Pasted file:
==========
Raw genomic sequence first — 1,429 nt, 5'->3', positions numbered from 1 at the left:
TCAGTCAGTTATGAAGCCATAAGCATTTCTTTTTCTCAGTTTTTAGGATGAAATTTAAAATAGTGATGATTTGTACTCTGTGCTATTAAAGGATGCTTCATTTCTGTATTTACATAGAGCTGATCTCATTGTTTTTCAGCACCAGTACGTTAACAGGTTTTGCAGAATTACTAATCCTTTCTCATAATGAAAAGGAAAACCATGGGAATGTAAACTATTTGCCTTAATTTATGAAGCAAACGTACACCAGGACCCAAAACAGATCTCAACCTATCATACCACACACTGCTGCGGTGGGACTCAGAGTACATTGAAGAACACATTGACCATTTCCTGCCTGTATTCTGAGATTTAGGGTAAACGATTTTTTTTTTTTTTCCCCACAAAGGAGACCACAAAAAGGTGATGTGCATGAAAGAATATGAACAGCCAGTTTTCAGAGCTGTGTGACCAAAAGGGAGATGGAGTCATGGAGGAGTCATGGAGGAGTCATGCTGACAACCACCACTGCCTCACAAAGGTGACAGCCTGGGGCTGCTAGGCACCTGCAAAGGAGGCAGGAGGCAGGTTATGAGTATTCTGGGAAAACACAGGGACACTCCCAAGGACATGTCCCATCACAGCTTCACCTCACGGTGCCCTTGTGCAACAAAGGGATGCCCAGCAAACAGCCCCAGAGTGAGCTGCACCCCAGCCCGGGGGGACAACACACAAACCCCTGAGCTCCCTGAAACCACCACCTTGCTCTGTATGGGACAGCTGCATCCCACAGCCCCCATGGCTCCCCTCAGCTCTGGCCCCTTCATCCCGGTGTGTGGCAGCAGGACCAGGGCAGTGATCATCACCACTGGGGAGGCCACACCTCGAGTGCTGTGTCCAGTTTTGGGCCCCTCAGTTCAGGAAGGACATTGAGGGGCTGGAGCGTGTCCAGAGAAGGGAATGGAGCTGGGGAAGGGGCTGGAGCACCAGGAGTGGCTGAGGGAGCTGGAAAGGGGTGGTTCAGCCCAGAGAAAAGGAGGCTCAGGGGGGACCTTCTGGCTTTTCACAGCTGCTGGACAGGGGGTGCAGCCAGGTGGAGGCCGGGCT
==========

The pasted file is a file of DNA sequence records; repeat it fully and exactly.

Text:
Raw genomic sequence first — 1,429 nt, 5'->3', positions numbered from 1 at the left:
TCAGTCAGTTATGAAGCCATAAGCATTTCTTTTTCTCAGTTTTTAGGATGAAATTTAAAATAGTGATGATTTGTACTCTGTGCTATTAAAGGATGCTTCATTTCTGTATTTACATAGAGCTGATCTCATTGTTTTTCAGCACCAGTACGTTAACAGGTTTTGCAGAATTACTAATCCTTTCTCATAATGAAAAGGAAAACCATGGGAATGTAAACTATTTGCCTTAATTTATGAAGCAAACGTACACCAGGACCCAAAACAGATCTCAACCTATCATACCACACACTGCTGCGGTGGGACTCAGAGTACATTGAAGAACACATTGACCATTTCCTGCCTGTATTCTGAGATTTAGGGTAAACGATTTTTTTTTTTTTTCCCCACAAAGGAGACCACAAAAAGGTGATGTGCATGAAAGAATATGAACAGCCAGTTTTCAGAGCTGTGTGACCAAAAGGGAGATGGAGTCATGGAGGAGTCATGGAGGAGTCATGCTGACAACCACCACTGCCTCACAAAGGTGACAGCCTGGGGCTGCTAGGCACCTGCAAAGGAGGCAGGAGGCAGGTTATGAGTATTCTGGGAAAACACAGGGACACTCCCAAGGACATGTCCCATCACAGCTTCACCTCACGGTGCCCTTGTGCAACAAAGGGATGCCCAGCAAACAGCCCCAGAGTGAGCTGCACCCCAGCCCGGGGGGACAACACACAAACCCCTGAGCTCCCTGAAACCACCACCTTGCTCTGTATGGGACAGCTGCATCCCACAGCCCCCATGGCTCCCCTCAGCTCTGGCCCCTTCATCCCGGTGTGTGGCAGCAGGACCAGGGCAGTGATCATCACCACTGGGGAGGCCACACCTCGAGTGCTGTGTCCAGTTTTGGGCCCCTCAGTTCAGGAAGGACATTGAGGGGCTGGAGCGTGTCCAGAGAAGGGAATGGAGCTGGGGAAGGGGCTGGAGCACCAGGAGTGGCTGAGGGAGCTGGAAAGGGGTGGTTCAGCCCAGAGAAAAGGAGGCTCAGGGGGGACCTTCTGGCTTTTCACAGCTGCTGGACAGGGGGTGCAGCCAGGTGGAGGCCGGGCT